After waiting nearly six months for a written response, Troutman officials have been rebuffed by the state Department of Transportation in their efforts to change traffic control at the Old Mountain Road/U.S. 21 intersection.
Town Manager David Saleeby had written to the state in January, seeking a stop sign rather than a yield sign for eastbound traffic turning south onto U.S. 21. However, in an e-mail dated July 7, the state rejected his request.
“According to the crash data for a five-year period, there were no angle crashes associated with the right-turn movement,” said Samuel Nichols, DOT 12th Division Traffic Engineer. “Considering the additional queuing that would be created on Old Mountain Road, we recommend retaining the existing geometrics.”
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Saleeby brought the matter to the attention of the Town Board at the beginning of its pre-agenda briefing last week. “With all due respect to the DOT, who needs to die before they change that?” Saleeby said.
The intersection is controlled by a traffic signal. However, eastbound motorists turning south onto U.S 21 can avoid the red light by accessing a right-turn “slip lane,” controlled only by a yield right-of-way sign. Town officials claim that many motorists do not properly yield to southbound traffic and that westbound motorists making a left turn onto U.S. 21 have limited distance to see cars rolling through the yield sign.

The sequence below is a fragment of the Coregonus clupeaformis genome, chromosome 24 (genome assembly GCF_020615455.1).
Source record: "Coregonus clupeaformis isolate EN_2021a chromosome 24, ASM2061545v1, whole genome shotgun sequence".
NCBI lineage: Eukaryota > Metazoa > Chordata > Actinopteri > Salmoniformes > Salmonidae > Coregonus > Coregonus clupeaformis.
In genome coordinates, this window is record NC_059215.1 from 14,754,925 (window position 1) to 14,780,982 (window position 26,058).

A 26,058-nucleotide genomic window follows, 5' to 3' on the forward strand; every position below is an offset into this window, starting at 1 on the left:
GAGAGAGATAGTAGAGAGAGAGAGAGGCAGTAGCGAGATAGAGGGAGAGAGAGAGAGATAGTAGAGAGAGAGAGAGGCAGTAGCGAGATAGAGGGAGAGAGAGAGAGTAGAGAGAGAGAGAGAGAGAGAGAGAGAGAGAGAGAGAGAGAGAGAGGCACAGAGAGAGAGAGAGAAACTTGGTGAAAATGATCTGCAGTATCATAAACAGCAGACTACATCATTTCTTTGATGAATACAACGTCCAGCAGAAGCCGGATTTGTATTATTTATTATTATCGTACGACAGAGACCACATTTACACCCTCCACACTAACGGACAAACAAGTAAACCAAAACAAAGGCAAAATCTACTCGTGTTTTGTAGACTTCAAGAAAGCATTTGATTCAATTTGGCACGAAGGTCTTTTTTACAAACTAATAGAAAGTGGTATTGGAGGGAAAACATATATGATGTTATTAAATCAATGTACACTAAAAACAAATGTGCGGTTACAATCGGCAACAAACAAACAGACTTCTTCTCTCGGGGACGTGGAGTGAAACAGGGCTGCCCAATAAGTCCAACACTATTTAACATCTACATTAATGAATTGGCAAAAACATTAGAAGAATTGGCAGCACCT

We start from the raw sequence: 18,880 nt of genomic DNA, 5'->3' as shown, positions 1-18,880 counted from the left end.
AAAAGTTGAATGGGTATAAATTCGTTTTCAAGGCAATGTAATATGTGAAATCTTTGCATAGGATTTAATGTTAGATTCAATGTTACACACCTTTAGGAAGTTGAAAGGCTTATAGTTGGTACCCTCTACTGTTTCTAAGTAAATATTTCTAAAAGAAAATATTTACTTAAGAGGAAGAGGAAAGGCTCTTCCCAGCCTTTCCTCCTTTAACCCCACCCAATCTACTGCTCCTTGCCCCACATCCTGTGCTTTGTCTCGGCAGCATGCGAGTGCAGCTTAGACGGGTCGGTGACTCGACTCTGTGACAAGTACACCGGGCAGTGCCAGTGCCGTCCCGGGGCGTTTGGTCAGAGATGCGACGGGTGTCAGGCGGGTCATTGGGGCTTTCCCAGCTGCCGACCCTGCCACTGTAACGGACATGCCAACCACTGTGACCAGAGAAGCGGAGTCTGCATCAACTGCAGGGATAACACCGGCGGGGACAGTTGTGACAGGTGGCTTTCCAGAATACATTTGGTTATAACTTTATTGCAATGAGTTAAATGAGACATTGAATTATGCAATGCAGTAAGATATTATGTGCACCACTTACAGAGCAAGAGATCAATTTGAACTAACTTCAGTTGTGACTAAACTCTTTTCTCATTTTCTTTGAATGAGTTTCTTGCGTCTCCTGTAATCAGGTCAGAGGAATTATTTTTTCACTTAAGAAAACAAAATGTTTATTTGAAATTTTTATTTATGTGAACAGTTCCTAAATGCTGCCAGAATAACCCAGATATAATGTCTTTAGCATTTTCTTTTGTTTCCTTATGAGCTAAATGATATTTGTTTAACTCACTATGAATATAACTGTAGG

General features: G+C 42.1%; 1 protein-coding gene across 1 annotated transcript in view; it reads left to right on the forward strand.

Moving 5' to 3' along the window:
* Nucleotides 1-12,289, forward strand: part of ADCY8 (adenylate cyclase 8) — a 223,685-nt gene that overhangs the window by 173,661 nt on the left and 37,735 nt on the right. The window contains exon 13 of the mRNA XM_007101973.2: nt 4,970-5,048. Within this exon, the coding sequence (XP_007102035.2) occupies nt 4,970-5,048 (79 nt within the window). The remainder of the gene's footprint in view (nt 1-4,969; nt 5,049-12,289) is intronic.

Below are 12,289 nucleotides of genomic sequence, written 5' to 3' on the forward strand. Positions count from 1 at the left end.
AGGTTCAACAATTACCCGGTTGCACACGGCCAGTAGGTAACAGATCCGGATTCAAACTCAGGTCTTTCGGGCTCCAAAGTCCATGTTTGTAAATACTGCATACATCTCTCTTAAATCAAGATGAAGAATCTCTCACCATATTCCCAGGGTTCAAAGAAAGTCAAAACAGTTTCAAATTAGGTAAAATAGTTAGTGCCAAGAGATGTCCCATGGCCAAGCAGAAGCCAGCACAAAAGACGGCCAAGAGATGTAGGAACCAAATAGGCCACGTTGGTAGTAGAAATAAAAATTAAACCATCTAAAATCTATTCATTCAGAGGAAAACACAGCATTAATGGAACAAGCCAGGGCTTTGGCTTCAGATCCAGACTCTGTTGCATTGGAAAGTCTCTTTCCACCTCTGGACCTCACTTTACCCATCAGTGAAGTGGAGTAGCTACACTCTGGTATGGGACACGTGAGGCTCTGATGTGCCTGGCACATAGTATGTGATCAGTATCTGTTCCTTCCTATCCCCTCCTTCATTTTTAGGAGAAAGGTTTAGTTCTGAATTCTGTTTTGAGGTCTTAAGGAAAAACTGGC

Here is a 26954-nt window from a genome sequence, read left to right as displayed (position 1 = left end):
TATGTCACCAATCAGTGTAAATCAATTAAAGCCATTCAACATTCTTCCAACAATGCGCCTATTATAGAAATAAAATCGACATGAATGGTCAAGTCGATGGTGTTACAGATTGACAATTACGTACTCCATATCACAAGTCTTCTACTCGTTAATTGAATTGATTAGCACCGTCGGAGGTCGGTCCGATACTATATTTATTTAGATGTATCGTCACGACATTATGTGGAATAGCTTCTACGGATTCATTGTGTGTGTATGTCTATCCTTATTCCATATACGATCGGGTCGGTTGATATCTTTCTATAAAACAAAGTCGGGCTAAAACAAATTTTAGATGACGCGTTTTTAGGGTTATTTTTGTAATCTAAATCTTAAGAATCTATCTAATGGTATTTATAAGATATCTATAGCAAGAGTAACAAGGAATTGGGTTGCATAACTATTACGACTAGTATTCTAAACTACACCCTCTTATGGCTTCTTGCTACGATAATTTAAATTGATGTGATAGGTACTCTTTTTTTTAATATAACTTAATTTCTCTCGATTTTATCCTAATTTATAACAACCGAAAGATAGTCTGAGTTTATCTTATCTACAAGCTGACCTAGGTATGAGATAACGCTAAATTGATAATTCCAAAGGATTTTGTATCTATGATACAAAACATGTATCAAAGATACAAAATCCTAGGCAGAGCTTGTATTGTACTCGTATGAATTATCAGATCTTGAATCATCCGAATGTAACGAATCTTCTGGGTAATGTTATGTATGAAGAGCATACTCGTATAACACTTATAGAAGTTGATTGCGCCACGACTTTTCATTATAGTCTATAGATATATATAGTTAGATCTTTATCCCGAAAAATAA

Police Chief Matthew Selves said he believes that if the state refuses to put a stop sign rather than a yield sign at the intersection, a reconfiguration of the intersection might be the best solution. “The lane with the yield sign is much closer to the intersection than we normally see,” Selves said.
Either way, because U.S. 21 is a state-maintained thoroughfare, any changes will require state approval, which for the moment appears unlikely.
Also at last week's pre-agenda session, the town board decided to table a request from Jerome Howard for water and sewer capacity of 97,920 gallons per day for a proposed 408-unit multi-family development on a 72-acre parcel east of U.S. 21.
Town officials claim that the request would be better viewed in conjunction with surrounding planned developments, and indicated they would table the request for 90 days so additional information could be considered.